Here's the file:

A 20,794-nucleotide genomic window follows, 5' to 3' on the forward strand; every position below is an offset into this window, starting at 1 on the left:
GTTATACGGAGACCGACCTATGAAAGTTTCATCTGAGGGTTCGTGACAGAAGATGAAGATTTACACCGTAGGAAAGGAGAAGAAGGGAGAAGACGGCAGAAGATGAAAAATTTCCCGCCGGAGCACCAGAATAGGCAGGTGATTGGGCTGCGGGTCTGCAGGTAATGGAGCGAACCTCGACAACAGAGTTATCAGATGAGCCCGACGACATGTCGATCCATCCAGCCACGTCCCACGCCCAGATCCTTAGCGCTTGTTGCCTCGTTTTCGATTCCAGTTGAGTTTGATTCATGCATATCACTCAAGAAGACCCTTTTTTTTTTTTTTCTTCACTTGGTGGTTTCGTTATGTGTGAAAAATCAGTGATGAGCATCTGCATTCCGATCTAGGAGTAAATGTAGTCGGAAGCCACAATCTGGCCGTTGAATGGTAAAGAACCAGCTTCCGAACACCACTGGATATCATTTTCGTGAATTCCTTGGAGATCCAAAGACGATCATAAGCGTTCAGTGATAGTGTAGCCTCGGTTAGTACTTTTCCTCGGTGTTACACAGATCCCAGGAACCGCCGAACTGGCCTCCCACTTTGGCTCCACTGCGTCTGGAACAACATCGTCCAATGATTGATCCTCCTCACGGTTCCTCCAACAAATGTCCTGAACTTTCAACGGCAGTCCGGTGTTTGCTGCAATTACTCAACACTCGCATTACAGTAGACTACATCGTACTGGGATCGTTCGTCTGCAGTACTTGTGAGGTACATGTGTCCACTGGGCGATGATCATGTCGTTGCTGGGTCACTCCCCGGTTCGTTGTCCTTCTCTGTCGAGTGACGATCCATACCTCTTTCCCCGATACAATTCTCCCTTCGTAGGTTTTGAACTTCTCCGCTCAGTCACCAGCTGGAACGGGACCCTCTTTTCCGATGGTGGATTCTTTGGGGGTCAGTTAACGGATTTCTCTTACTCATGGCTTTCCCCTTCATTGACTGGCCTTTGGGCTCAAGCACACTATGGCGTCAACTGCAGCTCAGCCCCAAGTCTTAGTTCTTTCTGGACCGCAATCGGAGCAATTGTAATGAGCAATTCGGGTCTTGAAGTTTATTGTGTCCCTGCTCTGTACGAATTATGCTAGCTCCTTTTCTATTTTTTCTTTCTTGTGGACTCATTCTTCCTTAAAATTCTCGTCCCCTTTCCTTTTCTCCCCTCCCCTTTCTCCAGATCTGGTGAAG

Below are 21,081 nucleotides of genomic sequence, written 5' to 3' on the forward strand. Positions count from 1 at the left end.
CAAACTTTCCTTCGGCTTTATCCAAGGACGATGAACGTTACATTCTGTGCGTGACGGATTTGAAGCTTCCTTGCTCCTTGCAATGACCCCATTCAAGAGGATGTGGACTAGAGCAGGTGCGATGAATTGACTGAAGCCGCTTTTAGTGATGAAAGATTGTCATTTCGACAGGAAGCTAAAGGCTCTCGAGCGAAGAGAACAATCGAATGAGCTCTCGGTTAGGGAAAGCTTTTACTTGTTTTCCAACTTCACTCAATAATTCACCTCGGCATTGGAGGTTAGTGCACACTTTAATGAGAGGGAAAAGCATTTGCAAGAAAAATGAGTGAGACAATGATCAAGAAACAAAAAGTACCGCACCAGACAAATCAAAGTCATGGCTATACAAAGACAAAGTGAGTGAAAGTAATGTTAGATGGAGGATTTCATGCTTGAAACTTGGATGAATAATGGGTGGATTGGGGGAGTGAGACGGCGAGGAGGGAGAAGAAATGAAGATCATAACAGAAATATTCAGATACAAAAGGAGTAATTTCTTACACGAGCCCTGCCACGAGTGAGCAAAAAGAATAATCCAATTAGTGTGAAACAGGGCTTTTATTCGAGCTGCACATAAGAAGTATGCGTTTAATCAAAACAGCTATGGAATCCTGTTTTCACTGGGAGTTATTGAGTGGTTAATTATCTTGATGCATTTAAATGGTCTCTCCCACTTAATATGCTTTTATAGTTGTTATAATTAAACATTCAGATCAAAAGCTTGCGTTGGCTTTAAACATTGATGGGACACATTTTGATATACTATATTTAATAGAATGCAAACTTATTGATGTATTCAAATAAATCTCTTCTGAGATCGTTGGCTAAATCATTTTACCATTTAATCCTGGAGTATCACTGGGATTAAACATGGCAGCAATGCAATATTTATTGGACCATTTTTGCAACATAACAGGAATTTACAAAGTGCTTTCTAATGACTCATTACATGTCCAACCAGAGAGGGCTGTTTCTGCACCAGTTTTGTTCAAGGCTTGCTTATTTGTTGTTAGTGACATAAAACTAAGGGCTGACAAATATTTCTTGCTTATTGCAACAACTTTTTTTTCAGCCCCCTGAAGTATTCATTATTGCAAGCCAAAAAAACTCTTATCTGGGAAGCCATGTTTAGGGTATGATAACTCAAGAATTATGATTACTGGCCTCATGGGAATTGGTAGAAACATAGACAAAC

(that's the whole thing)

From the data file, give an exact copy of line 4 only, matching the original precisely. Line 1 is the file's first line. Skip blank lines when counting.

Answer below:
CAAACTTTCCTTCGGCTTTATCCAAGGACGATGAACGTTACATTCTGTGCGTGACGGATTTGAAGCTTCCTTGCTCCTTGCAATGACCCCATTCAAGAGGATGTGGACTAGAGCAGGTGCGATGAATTGACTGAAGCCGCTTTTAGTGATGAAAGATTGTCATTTCGACAGGAAGCTAAAGGCTCTCGAGCGAAGAGAACAATCGAATGAGCTCTCGGTTAGGGAAAGCTTTTACTTGTTTTCCAACTTCACTCAATAATTCACCTCGGCATTGGAGGTTAGTGCACACTTTAATGAGAGGGAAAAGCATTTGCAAGAAAAATGAGTGAGACAATGATCAAGAAACAAAAAGTACCGCACCAGACAAATCAAAGTCATGGCTATACAAAGACAAAGTGAGTGAAAGTAATGTTAGATGGAGGATTTCATGCTTGAAACTTGGATGAATAATGGGTGGATTGGGGGAGTGAGACGGCGAGGAGGGAGAAGAAATGAAGATCATAACAGAAATATTCAGATACAAAAGGAGTAATTTCTTACACGAGCCCTGCCACGAGTGAGCAAAAAGAATAATCCAATTAGTGTGAAACAGGGCTTTTATTCGAGCTGCACATAAGAAGTATGCGTTTAATCAAAACAGCTATGGAATCCTGTTTTCACTGGGAGTTATTGAGTGGTTAATTATCTTGATGCATTTAAATGGTCTCTCCCACTTAATATGCTTTTATAGTTGTTATAATTAAACATTCAGATCAAAAGCTTGCGTTGGCTTTAAACATTGATGGGACACATTTTGATATACTATATTTAATAGAATGCAAACTTATTGATGTATTCAAATAAATCTCTTCTGAGATCGTTGGCTAAATCATTTTACCATTTAATCCTGGAGTATCACTGGGATTAAACATGGCAGCAATGCAATATTTATTGGACCATTTTTGCAACATAACAGGAATTTACAAAGTGCTTTCTAATGACTCATTACATGTCCAACCAGAGAGGGCTGTTTCTGCACCAGTTTTGTTCAAGGCTTGCTTATTTGTTGTTAGTGACATAAAACTAAGGGCTGACAAATATTTCTTGCTTATTGCAACAACTTTTTTTTCAGCCCCCTGAAGTATTCATTATTGCAAGCCAAAAAAACTCTTATCTGGGAAGCCATGTTTAGGGTATGATAACTCAAGAATTATGATTACTGGCCTCATGGGAATTGGTAGAAACATAGACAAAC